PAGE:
Amy Berman: Living Well with Terminal Breast Cancer
When Amy Berman was diagnosed with Stage IV inflammatory breast cancer in October 2010, she knew she had the worst possible prognosis. Inflammatory breast cancer has no cure. When diagnosed at this fourth and final stage, the cancer’s spread is well established, leading to five-year survival rates of only 20 per cent.
Ms. Berman was clear from the outset that she wanted to focus what time she had left on quality of life and maintaining her function. She takes medication to slow the progress of her cancer and receives treatment for her symptoms, but she has rejected other treatment options of chemotherapy, radiation and mastectomy.
“For me, the goal was to feel well for as long as possible, not to eke out more bad days,” says Ms. Berman. “I chose not to do the kinds of treatment that would deplete me now because they wouldn’t have a benefit in the end.”
In the two and a half years since her diagnosis, Ms. Berman, a registered nurse and senior program officer at the John A. Hartford Foundation in New York, has become one of the country’s most inspirational advocates in the field of palliative care. In April, she delivered the annual Douglas West Endowed Memorial Lecture in Geriatrics and Palliative Care at Mount Sinai.
Palliative care is a relatively new medical specialty focused on relieving the symptoms, pain and stress of a serious illness for patients and their families. It provides an added layer of support for patients of all ages and at all stages of any serious or advanced illness, whatever the prognosis. The keystone of this care is the communication and coordination of treatment options to maximize quality of life for patients, according to the individual patient’s goals and aspirations.
“Palliative care is about life. You get to participate in framing your care to have the life that you want. That’s a gift and I am a living example of it,” says Ms. Berman. “With surgery and chemotherapy, I would have had two and half bad years and healthcare would have spent a lot more money. I’m actually getting better care, better health, at lower cost, and it’s the care that I want.”
Although Ms. Berman had already found an oncologist who supported her goals of care, in the days after her diagnosis she sought out a prominent national cancer expert to get a second opinion. This type of breast cancer is rare and not well understood, and Ms. Berman wanted to be sure that she was not missing any new treatment in the pipeline that could improve her outlook.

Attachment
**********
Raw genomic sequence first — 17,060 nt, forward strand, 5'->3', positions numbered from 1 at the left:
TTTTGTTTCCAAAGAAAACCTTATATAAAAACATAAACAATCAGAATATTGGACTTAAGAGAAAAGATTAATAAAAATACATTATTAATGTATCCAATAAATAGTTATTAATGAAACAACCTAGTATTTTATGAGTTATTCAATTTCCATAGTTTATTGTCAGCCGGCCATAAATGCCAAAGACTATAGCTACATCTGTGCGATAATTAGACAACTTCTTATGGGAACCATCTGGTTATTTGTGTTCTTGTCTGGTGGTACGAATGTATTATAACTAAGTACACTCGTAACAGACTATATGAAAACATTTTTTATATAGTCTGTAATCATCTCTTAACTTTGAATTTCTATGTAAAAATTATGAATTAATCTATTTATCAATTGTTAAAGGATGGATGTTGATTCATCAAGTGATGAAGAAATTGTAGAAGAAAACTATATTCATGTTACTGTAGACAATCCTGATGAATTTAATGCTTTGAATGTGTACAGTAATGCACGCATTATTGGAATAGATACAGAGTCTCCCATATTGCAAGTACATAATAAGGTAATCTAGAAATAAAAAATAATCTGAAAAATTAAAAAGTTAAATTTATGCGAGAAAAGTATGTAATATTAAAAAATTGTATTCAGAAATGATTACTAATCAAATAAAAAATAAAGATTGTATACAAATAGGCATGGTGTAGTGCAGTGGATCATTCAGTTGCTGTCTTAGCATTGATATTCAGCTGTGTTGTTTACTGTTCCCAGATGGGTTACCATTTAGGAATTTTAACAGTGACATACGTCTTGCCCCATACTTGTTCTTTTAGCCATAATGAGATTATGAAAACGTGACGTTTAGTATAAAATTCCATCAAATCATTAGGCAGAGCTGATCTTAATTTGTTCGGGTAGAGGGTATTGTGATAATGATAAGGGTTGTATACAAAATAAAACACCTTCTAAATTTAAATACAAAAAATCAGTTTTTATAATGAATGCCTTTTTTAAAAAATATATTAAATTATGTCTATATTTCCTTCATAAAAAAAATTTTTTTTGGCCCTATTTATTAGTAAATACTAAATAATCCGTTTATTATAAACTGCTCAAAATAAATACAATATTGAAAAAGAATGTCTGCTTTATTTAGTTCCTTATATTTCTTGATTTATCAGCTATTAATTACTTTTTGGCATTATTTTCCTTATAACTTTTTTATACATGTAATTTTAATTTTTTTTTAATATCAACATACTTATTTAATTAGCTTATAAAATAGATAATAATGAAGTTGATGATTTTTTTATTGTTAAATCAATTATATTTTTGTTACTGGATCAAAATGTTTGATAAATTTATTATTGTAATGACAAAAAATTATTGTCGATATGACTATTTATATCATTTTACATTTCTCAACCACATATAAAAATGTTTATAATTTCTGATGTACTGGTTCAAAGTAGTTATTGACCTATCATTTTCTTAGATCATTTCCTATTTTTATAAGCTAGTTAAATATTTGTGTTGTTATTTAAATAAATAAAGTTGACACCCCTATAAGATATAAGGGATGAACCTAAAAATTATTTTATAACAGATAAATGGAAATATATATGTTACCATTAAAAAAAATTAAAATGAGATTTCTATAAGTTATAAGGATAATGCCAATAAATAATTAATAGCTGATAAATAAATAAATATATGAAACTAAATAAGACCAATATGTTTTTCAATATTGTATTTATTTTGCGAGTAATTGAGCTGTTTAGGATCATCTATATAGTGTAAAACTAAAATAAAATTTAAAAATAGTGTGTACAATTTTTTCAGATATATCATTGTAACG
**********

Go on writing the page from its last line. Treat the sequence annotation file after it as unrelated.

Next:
This second doctor performed a cursory examination, asked nothing about what she wanted from treatment, and then recommended aggressive chemotherapy, a mastectomy, then radiation and more chemotherapy – a treatment protocol he told Ms. Berman he uses for “all my patients”.
This regimen would have meant months of chemotherapy-induced nausea and vomiting, postoperative pain, extreme fatigue, hair loss, bone aches, intestinal problems and radiation burns – all with little or no guarantee that any of this physical suffering would extend her life. Indeed, some studies suggest that patients who opt for a more palliative approach may actually live longer. Ms. Berman declined the treatment.
“I think one of the difficulties in healthcare is that we train people to fight a disease, and we don’t train people to support the health of the person. With this kind of framework, the person can almost get in the way,” says Ms. Berman.
Ms. Berman’s choices are the exception, however. She explains that many patients don’t understand they may have options, often believing that the only way to respond to disease is to fight with every treatment at their disposal, even though their body is the battleground. Meanwhile, palliative care is often wrongly equated with end of life care, making patients reluctant to consider it.
“In fact, palliative care has nothing to do with end of life other than the fact that it exists at the end of life,” says Ms. Berman. “Palliative care is at cure, it’s at chronic disease, and it’s also at the end of life. That’s something that consumers don’t know, and they should understand that they can ask for it at any stage of their disease.”
The Douglas West Memorial Lecture was endowed by Susie West in memory of her late husband and in honor of Dr. Diane Meier, who cared for him in his final years. The lecture is now in its 17th year. Previous speakers have included notable healthcare professionals such as Dr. Christine Cassel, Dame Cecily Saunders, and Dr. Siddhartha Mukherjee, and authors and journalists such as Anna Quindlen and Gail Sheehy.